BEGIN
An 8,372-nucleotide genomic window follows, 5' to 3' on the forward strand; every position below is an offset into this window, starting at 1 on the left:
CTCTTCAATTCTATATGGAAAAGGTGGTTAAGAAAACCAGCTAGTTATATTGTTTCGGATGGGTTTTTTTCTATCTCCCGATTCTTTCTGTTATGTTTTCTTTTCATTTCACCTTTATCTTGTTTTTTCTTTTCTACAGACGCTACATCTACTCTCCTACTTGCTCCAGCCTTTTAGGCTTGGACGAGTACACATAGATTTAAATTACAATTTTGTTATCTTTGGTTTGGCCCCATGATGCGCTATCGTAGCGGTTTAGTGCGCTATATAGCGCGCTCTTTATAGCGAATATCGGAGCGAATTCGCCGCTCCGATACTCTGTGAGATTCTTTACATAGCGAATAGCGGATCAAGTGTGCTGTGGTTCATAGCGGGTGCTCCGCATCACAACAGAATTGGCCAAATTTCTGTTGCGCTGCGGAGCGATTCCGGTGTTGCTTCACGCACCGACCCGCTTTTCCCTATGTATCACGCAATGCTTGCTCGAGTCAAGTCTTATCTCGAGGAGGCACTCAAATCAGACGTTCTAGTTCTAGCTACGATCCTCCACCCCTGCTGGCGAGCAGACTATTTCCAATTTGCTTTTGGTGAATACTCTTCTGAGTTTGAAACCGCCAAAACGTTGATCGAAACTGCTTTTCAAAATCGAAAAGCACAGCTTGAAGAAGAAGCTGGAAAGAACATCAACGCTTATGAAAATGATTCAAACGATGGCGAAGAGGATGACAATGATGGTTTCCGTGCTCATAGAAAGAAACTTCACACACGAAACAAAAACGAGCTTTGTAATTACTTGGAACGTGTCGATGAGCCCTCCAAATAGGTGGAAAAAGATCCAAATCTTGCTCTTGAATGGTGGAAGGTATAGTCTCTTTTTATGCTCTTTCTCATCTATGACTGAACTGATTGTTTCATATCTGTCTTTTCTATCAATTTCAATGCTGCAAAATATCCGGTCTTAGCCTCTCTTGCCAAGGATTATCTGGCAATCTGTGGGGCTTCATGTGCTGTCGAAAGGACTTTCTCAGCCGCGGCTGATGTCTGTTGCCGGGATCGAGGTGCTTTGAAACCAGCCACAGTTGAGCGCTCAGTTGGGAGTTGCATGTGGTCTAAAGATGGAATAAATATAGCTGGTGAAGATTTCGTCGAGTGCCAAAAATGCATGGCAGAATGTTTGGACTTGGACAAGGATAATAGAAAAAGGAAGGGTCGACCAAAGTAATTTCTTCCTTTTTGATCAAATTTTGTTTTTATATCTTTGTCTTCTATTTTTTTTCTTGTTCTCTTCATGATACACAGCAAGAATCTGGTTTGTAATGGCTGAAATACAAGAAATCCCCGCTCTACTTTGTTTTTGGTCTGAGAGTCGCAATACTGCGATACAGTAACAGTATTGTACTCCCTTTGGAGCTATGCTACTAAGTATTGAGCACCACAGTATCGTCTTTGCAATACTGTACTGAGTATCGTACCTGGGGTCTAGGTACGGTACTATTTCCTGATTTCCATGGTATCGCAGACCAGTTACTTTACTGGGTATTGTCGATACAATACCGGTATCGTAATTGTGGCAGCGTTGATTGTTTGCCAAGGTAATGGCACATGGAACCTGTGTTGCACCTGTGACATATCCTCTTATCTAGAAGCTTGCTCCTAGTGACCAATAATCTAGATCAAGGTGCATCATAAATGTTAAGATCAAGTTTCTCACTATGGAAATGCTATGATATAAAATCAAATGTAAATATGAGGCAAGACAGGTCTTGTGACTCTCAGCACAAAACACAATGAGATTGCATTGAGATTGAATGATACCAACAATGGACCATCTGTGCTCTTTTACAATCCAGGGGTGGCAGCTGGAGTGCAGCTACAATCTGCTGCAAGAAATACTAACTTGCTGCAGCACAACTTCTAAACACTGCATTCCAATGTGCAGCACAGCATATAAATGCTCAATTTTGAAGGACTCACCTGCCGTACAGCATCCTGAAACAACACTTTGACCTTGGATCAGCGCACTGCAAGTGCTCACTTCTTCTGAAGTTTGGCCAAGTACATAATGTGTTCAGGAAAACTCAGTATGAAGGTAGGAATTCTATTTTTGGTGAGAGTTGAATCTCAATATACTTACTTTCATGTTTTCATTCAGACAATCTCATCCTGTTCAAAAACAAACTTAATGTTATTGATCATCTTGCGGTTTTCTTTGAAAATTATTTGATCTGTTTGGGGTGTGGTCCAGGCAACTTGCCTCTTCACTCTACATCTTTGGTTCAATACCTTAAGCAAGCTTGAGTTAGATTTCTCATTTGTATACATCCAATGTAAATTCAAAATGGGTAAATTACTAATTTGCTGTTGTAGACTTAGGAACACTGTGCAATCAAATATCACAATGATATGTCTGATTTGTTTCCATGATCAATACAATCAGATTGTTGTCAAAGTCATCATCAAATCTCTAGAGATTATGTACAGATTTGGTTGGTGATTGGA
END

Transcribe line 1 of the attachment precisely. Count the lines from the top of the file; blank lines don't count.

An 8,372-nucleotide genomic window follows, 5' to 3' on the forward strand; every position below is an offset into this window, starting at 1 on the left: